Protein molecules can have four different levels of organization, known as their primary, secondary, ‘tertiary and quaternary structures. The primary structure possessed by all proteins is their specific sequence of amino acids in the polypeptide chains.
This sequence is fixed for a given polypeptide and is determined by the sequence of bases in the messenger RNA while the polypeptide is synthesized. The base sequence of the m-RNA is, in turn, a complimentary copy of the DNA strand from which it is transcribed. Thus, the amino acid sequence of a polypeptide is determined genetically. Unless there is a change in the base sequence of DNA due to a mutational event, the amino acid sequence of a polypeptide remains unaltered.
Secondary structure of polypeptides results from twisting and folding of the molecules in localized portions of the polypeptide chain. Generally, two types of folding occur. One type is formation of a clockwise spiral, called α-helix structure which is held in proper form by hydrogen bonds between the -CO-NH- groups of the constituent amino acids brought close to each other due to spiralization (Fig. 8.7A). Another type of secondary structure, known as pleated-sheet, is produced by hydrogen bonding’s between parallely running segments of a polypeptide chain (Fig. 8.7B).
Tertiary structure of a polypeptide gives the molecule a three-dimensional shape. The polypeptide with its secondary structure further folds into a characteristic shape due to interactions of the side chains i.e. the R group of amino acids.
Interactions between the side chains may be strong due to formation of covalent bonds, like the formation of disulphide bridges between two cysteine residues, or may be weak, like the H-bonds, hydrophobic interaction or ionic bonds.
The bonds stabilizing the tertiary structure are shown in Fig. 8.8:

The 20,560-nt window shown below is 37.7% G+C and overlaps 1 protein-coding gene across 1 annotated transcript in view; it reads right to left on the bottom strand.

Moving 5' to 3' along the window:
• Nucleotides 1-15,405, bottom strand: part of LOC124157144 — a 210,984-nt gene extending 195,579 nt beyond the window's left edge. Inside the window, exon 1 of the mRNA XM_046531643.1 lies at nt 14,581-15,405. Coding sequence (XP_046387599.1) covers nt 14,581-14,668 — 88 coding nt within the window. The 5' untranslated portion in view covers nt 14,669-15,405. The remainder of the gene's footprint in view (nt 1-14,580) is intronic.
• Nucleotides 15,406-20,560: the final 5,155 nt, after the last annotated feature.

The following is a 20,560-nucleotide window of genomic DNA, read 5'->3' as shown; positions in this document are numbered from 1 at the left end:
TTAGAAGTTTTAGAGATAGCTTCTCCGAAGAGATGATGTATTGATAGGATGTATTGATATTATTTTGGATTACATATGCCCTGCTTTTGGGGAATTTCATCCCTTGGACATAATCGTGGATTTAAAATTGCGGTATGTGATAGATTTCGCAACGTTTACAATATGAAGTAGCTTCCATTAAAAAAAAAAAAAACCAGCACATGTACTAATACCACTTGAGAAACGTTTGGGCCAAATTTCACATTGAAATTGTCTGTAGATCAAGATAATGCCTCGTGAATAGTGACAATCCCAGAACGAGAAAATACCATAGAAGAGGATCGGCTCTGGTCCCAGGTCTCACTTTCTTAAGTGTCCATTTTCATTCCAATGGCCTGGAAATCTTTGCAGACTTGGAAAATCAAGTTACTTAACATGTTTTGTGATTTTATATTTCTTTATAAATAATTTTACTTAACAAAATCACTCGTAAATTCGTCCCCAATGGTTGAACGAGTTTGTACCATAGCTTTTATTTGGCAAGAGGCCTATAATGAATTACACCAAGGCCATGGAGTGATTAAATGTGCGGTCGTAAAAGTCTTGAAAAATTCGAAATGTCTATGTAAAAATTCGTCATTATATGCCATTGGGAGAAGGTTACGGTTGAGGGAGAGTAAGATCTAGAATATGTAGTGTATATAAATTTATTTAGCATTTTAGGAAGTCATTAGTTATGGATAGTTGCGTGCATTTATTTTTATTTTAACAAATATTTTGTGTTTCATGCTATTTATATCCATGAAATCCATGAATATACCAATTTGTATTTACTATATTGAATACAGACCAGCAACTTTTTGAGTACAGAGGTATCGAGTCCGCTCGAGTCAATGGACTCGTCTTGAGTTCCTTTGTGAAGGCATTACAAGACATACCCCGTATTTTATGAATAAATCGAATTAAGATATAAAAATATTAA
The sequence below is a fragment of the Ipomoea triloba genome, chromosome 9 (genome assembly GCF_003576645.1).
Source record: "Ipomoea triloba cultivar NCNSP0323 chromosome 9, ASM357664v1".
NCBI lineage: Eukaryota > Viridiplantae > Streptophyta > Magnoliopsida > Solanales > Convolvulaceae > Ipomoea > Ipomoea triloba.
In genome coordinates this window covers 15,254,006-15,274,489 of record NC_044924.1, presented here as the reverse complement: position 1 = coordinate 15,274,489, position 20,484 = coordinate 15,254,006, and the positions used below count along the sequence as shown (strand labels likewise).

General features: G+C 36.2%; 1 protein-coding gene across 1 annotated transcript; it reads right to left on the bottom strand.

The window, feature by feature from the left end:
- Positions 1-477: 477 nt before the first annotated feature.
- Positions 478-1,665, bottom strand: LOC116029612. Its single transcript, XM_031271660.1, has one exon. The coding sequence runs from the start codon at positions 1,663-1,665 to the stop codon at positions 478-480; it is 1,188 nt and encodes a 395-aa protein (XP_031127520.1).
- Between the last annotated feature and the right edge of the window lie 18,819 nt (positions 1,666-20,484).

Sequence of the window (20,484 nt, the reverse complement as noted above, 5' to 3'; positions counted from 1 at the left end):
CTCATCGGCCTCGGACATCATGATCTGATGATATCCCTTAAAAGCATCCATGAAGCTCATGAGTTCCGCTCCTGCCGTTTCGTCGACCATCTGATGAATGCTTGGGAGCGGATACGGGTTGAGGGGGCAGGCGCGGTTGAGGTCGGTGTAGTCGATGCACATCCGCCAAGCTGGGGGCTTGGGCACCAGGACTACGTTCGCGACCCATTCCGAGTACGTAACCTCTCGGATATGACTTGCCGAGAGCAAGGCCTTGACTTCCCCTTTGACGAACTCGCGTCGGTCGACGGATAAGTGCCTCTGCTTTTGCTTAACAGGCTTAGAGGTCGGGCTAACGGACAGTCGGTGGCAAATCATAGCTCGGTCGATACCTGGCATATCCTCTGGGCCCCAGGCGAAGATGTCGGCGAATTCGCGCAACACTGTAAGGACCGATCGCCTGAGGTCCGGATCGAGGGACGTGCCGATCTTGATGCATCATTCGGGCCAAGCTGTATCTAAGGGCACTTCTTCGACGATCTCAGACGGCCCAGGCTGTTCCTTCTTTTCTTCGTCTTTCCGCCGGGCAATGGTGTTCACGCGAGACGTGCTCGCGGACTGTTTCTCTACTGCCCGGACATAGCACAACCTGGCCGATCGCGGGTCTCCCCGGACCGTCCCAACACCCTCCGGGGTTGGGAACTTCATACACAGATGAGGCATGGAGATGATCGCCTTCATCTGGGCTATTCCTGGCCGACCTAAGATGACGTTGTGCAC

A three dimensional configuration of a polypeptide is diagrammatically represented in Figs. 8.9A and 9-B:
Although some proteins consist of a single polypeptide chain, many others — particularly globular proteins — having molecular weights of 60,000 Daltons or more, consist of more than one polypeptide chains. Such proteins are oligomeric and the constituent polypeptides are called protomers.
The association of protomers to form a super molecule of an oligomeric protein is known as the quaternary structure. The forces that keep the protomers together are basically the same as the intermolecular bonds which contribute to the formation of tertiary structure of individual polypeptides.
The association of two polypeptides to form a quaternary structure is shown in Fig. 8.10:
Soluble proteins subjected to abnormal conditions, such as temperature, acidity or alkalinity, high salt concentrations, solvents etc. undergo denaturation. During this process, the protein molecules lose their characteristic structures, particularly the tertiary and quaternary structures. Denatured proteins are generally biologically inactive particularly their catalytic properties are lost.
Many proteins in biological systems combine with various other organic molecules to form the conjugated proteins. Thus, when a protein combines with carbohydrates, a glycoprotein is formed. Similarly, conjugation with nucleic acids and lipids results in a nucleoprotein and lipoprotein, respectively. Combination with a chromogenic prosthetic group yields a chromo-protein such as haemoglobin.